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Labor Day is on Monday, September 3, 2018. Before you celebrate by running off to your nearest beach, you may want to know how this holiday was started.

The history of Labor Day, originally tied to the "dignity of workers", underscores the uphill climb U.S. clock-punchers and career professionals have had for the past 100-plus years.

From mail room attendant to coal miners to office secretaries and more, the story of Labor Day is not only one of celebration, but of bloodshed and sacrifice, as well, as those workers from generations past paid a steep price for advancing the cause of labor for generations to come.

The History of Labor Day

Labor Day, celebrated in the U.S. on the first Monday of September each year, is a national holiday signed into law in 1894 by President Grover Cleveland, although the holiday was celebrated in some cities and states during the previous decade.

In fact, the first "workingman's holiday" was enacted by New York City, and celebrated in 1882, and was highlighted by a street parade, and speeches from labor union leaders. The early September holiday date was already in effect in New York City that year, and was done so by design. Labor leaders wanted Labor Day festivities to coincide with a conference held by the Knights of Labor, a powerful union group.

Oregon was the first state to recognize the social and economic achievements of the U.S. labor force, passing its own holiday bill in 1887. Colorado, Massachusetts, New York and New Jersey soon followed during the same year.

By the time President Cleveland signed a national Labor Day holiday into law, 23 U.S. states had formally endorsed their own Labor Day holiday, paving the way for what would become a distinctly American day of celebrating its rapidly burgeoning workforce.

The Meaning Behind Labor Day

National labor leaders had a separate goal in mind besides celebrating the great American worker with a day of honor.

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As the 1800's drew to a close, U.S. labor organizations like the American Federation of Labor (AFL) and the Central Labor Union were having trouble gathering members. While there was a growing network of smaller unions appearing on the U.S. landscape, they weren't unified, and really had no way to do so.

Into the breach stepped the larger unions based in New York City, who came up with a brilliant idea - gather as many of the smaller unions in one place at one time, and work to band them together for the common good of the American worker. The mechanism for doing so? The first Labor Day parade on 42nd Street in Manhattan.

When workers arrived in New York and met with labor leaders and other workers, they found all had several big issues in common - longer working hours (often 60 hours-per-week), low wages, and unsafe working conditions, among other issues.

Soon after, the U.S. labor movement took wing and began fighting hard for benefits that many current workers often take for granted now, over 130 years later.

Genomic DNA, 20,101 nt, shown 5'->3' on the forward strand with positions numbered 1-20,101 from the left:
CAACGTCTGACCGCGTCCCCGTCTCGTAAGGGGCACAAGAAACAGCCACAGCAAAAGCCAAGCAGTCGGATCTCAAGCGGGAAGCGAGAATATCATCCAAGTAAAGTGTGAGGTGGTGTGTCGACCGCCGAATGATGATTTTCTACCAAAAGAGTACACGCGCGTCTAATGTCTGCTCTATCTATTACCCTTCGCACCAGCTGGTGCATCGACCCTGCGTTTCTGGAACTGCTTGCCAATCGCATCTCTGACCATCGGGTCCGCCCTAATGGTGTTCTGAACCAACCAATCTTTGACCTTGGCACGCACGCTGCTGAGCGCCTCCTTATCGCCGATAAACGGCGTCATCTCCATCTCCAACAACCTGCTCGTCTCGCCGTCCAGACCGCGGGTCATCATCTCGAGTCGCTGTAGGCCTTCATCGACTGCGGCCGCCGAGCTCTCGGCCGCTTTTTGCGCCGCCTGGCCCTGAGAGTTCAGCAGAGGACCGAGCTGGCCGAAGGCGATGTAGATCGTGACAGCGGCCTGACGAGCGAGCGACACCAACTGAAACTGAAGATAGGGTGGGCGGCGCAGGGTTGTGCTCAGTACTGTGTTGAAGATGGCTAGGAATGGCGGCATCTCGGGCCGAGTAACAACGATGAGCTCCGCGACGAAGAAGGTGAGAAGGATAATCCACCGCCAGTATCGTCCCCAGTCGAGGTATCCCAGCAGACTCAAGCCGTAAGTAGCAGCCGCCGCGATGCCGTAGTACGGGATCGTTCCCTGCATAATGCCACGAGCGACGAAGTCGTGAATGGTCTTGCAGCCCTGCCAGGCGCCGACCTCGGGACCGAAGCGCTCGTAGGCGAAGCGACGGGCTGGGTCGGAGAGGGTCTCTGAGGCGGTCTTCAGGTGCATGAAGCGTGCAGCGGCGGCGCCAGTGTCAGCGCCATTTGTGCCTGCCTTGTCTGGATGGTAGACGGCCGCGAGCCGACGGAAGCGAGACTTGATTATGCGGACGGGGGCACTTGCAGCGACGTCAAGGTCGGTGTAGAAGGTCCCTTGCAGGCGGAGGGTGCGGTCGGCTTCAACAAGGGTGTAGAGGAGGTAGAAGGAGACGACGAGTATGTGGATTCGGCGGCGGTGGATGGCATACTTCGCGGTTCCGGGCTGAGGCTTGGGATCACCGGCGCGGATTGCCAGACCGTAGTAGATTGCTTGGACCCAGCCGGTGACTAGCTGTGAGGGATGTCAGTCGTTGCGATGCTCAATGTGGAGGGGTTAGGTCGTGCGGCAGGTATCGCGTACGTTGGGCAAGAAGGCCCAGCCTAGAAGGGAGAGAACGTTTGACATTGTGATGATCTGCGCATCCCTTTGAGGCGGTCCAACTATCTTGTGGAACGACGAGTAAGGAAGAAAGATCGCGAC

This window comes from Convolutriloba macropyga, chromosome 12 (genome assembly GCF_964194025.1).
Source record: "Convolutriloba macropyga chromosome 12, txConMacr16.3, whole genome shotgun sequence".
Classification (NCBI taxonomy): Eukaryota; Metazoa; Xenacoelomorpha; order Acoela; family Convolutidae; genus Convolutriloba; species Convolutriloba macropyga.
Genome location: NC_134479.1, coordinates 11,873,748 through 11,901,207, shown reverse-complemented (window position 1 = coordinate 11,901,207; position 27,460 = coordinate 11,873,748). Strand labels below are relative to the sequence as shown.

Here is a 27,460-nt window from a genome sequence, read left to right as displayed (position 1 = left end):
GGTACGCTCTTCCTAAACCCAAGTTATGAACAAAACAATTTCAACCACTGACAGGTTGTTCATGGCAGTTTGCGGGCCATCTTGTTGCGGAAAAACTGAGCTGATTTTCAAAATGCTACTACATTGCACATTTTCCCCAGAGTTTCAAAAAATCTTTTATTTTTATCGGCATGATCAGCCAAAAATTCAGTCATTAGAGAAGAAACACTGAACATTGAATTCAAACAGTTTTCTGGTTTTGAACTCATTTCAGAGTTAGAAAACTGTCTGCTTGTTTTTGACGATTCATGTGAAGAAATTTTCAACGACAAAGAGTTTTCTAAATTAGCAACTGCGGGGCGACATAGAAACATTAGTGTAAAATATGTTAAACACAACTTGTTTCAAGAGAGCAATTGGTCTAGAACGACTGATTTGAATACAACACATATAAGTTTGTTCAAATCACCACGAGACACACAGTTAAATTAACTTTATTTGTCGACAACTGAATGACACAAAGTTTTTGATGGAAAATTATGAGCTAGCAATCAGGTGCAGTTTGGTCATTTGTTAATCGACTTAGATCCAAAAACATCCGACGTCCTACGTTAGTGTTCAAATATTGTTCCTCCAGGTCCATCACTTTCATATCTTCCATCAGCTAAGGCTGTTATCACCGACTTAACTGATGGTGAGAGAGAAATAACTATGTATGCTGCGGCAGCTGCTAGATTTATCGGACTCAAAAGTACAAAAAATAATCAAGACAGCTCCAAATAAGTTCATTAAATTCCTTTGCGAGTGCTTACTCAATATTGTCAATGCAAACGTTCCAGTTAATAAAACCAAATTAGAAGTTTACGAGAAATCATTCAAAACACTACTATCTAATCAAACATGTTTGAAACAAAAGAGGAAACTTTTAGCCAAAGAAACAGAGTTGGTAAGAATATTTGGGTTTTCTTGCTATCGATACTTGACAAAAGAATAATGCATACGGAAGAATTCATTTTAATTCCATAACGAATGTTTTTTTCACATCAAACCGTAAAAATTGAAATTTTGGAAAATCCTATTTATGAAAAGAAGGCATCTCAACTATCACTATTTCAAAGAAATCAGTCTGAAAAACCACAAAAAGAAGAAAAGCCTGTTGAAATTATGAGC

Five Little-Known Facts About Labor Day

  • Labor Day co-existed with another workforce-themed holiday, called International Workers Day, launched after a violent demonstration between workers and police in Chicago in 1886, with multiple fatalities. That holiday, celebrated in May (and known widely as "May Day"), is still celebrated today.
  • There is no single founder of Labor Day, although many historians point to Peter J. McGuire, general secretary of the Brotherhood of Carpenters and Joiners and a co-founder of the American Federation of Labor, as a driving force for the new holiday. Others tap Matthew Maguire, the secretary of Local 344 of the International Association of Machinists in Paterson, N.J., who first came up with the idea of Labor Day, proposing it in 1882.
  • During the first recorded Labor Day celebration in New York City in 1882, 20,000 people were in attendance, many of them quaffing beer, according to historians - but workers had to give up a day's pay to attend the festivities.
  • While President Cleveland signed Labor Day into law, the congressional bill that led him to do so (Bill S. 730), was first introduced by Sen. James Henderson Kyle of South Dakota.
  • Even though Labor Day is widely viewed as a distinctly American holiday, the idea for it was hatched in Canada, where government and labor officials banded together to hold a one-day, "nine-hour movement" to back striking Canadian workers in 1872.

Labor Day Today

While Labor Day can't be directly credited for achieving the laws that resulted from these issues, especially the eight-hour-workday and the six-day workweek that started appearing in the late 1800's, it can be given credit for putting workers and labor leaders together to meet and identify common goals, and to start working to achieve better working conditions.

Those efforts have paid off over the years and still do so today. Certainly, most American workers today can count on more humane working conditions, fewer hours on the job, more pay and benefits, and more days off.

If you work at a job that offers good pay, solid health and wellness benefits, a growing retirement plan, reasonable hours, and upward mobility, give special thanks on Labor Day to those workers who came before them for the rights of all workers (and risked bloodshed to do so), and paved the way for better workplace conditions for all Americans.